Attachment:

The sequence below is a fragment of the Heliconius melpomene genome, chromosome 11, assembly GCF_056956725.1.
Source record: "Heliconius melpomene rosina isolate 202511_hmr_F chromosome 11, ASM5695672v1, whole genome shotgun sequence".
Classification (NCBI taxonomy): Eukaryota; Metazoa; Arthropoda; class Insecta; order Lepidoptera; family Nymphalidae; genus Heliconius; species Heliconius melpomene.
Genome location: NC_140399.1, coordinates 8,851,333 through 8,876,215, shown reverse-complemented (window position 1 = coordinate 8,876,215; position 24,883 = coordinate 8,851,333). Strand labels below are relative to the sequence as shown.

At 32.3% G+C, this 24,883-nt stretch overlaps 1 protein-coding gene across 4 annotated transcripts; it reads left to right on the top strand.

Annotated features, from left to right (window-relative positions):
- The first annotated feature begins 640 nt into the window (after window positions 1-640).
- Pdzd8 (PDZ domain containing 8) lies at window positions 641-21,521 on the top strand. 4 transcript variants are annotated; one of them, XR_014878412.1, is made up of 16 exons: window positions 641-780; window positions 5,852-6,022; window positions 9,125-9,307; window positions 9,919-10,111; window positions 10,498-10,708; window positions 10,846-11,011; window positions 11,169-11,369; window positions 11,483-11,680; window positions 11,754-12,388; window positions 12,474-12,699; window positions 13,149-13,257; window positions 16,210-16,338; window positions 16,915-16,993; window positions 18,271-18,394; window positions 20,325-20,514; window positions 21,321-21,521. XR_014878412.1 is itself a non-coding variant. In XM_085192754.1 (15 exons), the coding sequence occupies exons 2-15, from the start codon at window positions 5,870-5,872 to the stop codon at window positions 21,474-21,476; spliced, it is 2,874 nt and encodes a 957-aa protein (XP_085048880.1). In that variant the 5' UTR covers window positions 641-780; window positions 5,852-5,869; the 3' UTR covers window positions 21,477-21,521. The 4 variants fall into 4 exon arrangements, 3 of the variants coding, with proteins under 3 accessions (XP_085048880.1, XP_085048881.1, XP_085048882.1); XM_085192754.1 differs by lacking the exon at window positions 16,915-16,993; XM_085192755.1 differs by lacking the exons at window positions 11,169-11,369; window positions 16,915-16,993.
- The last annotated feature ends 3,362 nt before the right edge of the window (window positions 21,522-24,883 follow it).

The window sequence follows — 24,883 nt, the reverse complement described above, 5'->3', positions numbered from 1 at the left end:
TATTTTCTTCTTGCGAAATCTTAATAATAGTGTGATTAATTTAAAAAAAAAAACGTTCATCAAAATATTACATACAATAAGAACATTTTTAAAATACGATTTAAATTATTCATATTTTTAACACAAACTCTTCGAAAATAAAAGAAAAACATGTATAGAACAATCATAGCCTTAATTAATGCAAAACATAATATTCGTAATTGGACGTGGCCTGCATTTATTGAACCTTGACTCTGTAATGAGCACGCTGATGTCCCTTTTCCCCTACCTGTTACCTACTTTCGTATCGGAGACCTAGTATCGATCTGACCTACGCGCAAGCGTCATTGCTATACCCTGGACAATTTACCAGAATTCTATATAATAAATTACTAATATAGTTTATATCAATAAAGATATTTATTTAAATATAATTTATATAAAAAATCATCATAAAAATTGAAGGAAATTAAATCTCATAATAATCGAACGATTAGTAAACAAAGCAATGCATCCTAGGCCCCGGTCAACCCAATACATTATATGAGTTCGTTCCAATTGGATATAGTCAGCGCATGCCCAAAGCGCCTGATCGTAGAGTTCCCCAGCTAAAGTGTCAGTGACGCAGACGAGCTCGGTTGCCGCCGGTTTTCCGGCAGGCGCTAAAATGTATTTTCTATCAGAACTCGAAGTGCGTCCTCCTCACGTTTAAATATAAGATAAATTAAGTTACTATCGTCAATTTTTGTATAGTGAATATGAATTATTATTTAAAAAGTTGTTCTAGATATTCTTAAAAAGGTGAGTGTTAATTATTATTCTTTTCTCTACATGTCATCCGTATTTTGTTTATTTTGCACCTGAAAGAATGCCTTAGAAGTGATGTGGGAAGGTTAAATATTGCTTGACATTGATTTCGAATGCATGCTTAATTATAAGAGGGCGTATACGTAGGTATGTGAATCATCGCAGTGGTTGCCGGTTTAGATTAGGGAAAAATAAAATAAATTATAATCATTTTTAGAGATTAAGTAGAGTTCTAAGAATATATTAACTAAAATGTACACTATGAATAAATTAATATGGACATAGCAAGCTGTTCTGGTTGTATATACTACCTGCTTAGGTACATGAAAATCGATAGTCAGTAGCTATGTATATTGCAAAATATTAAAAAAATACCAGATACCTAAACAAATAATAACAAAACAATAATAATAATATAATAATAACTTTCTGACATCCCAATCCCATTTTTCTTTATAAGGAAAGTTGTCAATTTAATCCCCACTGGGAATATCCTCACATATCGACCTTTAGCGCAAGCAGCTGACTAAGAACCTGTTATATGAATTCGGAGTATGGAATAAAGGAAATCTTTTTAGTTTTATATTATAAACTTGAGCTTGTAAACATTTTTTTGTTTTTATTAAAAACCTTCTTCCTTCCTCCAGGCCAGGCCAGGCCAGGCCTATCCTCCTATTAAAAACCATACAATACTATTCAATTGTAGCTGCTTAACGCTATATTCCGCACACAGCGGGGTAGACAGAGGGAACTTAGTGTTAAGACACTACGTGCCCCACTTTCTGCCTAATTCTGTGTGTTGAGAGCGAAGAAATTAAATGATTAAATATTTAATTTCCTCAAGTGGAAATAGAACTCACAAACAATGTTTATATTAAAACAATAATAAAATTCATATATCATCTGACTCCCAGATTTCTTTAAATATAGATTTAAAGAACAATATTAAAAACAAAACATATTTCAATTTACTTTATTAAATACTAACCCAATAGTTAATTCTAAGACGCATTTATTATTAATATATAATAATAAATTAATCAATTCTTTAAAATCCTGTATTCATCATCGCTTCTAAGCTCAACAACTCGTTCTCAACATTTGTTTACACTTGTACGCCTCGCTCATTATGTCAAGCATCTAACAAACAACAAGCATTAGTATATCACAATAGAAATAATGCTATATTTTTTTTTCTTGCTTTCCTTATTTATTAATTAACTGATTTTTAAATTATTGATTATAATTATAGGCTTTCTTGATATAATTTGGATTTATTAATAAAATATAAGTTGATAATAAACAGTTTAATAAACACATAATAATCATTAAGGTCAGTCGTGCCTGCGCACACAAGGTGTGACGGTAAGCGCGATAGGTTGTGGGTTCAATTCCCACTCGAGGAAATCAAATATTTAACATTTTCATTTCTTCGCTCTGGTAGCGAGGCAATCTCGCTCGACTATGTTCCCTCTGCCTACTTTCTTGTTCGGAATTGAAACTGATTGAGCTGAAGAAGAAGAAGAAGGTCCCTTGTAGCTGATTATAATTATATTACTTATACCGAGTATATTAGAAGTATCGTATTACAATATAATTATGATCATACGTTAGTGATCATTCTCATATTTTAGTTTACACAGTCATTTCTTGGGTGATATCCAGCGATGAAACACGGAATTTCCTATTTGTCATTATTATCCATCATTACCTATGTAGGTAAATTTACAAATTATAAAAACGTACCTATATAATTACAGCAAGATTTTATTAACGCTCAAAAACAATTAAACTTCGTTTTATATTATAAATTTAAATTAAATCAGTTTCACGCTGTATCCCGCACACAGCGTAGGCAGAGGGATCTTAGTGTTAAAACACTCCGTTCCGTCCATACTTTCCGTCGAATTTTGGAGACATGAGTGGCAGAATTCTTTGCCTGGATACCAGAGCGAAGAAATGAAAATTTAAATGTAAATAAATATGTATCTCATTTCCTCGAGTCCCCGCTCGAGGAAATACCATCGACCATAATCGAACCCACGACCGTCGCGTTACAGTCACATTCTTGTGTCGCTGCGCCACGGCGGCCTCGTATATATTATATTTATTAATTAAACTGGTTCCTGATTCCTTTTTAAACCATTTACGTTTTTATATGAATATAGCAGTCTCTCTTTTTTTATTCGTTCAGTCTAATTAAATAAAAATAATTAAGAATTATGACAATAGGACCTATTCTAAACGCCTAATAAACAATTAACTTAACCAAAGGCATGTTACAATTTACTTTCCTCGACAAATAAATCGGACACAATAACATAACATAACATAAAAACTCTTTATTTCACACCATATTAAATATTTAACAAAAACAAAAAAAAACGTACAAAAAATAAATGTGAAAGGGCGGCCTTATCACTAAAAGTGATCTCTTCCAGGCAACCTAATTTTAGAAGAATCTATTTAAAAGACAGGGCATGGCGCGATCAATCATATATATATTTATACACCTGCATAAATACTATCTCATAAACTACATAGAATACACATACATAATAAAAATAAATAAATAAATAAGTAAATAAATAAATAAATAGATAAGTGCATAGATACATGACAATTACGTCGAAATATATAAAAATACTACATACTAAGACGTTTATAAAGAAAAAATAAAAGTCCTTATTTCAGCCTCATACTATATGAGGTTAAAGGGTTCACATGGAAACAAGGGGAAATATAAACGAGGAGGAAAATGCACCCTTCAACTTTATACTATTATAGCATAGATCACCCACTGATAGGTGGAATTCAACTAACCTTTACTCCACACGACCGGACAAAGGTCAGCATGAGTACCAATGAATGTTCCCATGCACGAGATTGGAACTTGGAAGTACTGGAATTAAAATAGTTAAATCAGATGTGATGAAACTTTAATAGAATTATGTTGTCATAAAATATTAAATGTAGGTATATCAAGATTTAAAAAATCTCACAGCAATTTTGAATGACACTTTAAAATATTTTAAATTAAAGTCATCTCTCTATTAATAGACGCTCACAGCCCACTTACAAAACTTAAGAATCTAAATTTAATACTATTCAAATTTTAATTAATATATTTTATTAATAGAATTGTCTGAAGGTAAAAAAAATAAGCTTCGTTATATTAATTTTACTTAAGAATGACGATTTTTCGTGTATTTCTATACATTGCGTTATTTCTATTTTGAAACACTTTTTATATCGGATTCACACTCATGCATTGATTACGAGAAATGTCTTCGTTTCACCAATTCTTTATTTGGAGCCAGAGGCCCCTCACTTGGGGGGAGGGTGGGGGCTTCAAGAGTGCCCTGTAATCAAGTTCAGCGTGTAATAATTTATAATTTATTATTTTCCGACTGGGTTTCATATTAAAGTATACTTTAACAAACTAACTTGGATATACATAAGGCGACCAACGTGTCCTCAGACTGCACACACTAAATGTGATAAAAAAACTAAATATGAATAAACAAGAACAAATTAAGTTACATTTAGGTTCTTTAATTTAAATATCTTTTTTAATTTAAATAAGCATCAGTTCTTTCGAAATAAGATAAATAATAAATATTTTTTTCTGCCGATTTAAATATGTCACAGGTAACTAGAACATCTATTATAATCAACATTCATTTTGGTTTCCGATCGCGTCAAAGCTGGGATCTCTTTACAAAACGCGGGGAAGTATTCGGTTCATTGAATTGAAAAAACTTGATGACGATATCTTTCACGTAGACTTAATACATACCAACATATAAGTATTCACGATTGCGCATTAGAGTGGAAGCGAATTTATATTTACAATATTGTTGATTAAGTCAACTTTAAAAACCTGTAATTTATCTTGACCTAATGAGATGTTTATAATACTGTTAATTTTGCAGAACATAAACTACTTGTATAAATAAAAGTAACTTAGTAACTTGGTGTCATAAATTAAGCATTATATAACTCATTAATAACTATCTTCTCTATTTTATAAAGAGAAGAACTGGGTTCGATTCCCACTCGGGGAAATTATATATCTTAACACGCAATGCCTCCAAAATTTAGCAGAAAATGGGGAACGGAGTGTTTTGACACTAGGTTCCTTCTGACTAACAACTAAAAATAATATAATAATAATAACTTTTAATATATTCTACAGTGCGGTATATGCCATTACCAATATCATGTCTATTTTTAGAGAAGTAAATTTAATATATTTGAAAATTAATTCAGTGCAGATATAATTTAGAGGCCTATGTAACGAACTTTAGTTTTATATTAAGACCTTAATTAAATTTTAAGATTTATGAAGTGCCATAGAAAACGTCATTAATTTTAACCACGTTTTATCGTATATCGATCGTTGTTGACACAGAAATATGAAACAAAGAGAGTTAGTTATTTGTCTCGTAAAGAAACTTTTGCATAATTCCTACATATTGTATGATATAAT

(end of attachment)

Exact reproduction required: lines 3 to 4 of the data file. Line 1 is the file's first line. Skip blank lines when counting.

Classification (NCBI taxonomy): Eukaryota; Metazoa; Arthropoda; class Insecta; order Lepidoptera; family Nymphalidae; genus Heliconius; species Heliconius melpomene.
Genome location: NC_140399.1, coordinates 8,851,333 through 8,876,215, shown reverse-complemented (window position 1 = coordinate 8,876,215; position 24,883 = coordinate 8,851,333). Strand labels below are relative to the sequence as shown.